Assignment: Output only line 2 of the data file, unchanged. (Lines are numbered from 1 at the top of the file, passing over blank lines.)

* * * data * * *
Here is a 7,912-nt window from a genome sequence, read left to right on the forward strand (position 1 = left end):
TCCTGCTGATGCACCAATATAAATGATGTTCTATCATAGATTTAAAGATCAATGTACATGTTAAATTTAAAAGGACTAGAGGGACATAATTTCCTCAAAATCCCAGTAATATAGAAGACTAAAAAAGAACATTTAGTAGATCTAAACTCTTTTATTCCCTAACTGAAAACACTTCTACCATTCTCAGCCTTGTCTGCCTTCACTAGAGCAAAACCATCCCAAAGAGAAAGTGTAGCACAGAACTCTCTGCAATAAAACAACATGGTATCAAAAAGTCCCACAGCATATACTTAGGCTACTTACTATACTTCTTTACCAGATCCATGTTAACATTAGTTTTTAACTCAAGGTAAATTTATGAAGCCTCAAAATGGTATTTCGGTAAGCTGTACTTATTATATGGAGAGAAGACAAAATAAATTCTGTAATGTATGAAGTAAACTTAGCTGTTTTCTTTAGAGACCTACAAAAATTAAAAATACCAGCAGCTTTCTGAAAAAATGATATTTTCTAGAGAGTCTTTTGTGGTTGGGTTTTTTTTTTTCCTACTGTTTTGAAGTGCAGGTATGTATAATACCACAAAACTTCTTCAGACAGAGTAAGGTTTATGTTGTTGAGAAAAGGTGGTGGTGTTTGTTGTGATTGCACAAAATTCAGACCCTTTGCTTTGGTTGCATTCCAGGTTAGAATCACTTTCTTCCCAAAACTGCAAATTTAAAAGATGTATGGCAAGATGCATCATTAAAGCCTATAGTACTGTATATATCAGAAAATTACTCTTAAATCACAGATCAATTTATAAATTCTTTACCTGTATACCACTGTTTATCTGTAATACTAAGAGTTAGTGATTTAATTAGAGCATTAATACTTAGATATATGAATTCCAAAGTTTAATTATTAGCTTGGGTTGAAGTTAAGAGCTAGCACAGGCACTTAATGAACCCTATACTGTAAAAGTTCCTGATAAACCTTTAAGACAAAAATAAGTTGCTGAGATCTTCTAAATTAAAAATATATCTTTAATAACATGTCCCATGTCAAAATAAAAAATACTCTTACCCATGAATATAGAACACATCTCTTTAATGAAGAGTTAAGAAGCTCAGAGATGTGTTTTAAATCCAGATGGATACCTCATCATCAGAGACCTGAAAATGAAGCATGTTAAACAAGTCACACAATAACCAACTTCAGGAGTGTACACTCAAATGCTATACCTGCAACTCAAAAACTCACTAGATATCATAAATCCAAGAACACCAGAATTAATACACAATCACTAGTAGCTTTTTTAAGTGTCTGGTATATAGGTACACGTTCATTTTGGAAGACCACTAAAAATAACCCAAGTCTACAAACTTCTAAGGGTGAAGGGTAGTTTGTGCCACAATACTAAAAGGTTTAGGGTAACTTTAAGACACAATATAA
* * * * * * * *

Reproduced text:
TCCTGCTGATGCACCAATATAAATGATGTTCTATCATAGATTTAAAGATCAATGTACATGTTAAATTTAAAAGGACTAGAGGGACATAATTTCCTCAAAATCCCAGTAATATAGAAGACTAAAAAAGAACATTTAGTAGATCTAAACTCTTTTATTCCCTAACTGAAAACACTTCTACCATTCTCAGCCTTGTCTGCCTTCACTAGAGCAAAACCATCCCAAAGAGAAAGTGTAGCACAGAACTCTCTGCAATAAAACAACATGGTATCAAAAAGTCCCACAGCATATACTTAGGCTACTTACTATACTTCTTTACCAGATCCATGTTAACATTAGTTTTTAACTCAAGGTAAATTTATGAAGCCTCAAAATGGTATTTCGGTAAGCTGTACTTATTATATGGAGAGAAGACAAAATAAATTCTGTAATGTATGAAGTAAACTTAGCTGTTTTCTTTAGAGACCTACAAAAATTAAAAATACCAGCAGCTTTCTGAAAAAATGATATTTTCTAGAGAGTCTTTTGTGGTTGGGTTTTTTTTTTTCCTACTGTTTTGAAGTGCAGGTATGTATAATACCACAAAACTTCTTCAGACAGAGTAAGGTTTATGTTGTTGAGAAAAGGTGGTGGTGTTTGTTGTGATTGCACAAAATTCAGACCCTTTGCTTTGGTTGCATTCCAGGTTAGAATCACTTTCTTCCCAAAACTGCAAATTTAAAAGATGTATGGCAAGATGCATCATTAAAGCCTATAGTACTGTATATATCAGAAAATTACTCTTAAATCACAGATCAATTTATAAATTCTTTACCTGTATACCACTGTTTATCTGTAATACTAAGAGTTAGTGATTTAATTAGAGCATTAATACTTAGATATATGAATTCCAAAGTTTAATTATTAGCTTGGGTTGAAGTTAAGAGCTAGCACAGGCACTTAATGAACCCTATACTGTAAAAGTTCCTGATAAACCTTTAAGACAAAAATAAGTTGCTGAGATCTTCTAAATTAAAAATATATCTTTAATAACATGTCCCATGTCAAAATAAAAAATACTCTTACCCATGAATATAGAACACATCTCTTTAATGAAGAGTTAAGAAGCTCAGAGATGTGTTTTAAATCCAGATGGATACCTCATCATCAGAGACCTGAAAATGAAGCATGTTAAACAAGTCACACAATAACCAACTTCAGGAGTGTACACTCAAATGCTATACCTGCAACTCAAAAACTCACTAGATATCATAAATCCAAGAACACCAGAATTAATACACAATCACTAGTAGCTTTTTTAAGTGTCTGGTATATAGGTACACGTTCATTTTGGAAGACCACTAAAAATAACCCAAGTCTACAAACTTCTAAGGGTGAAGGGTAGTTTGTGCCACAATACTAAAAGGTTTAGGGTAACTTTAAGACACAATATAA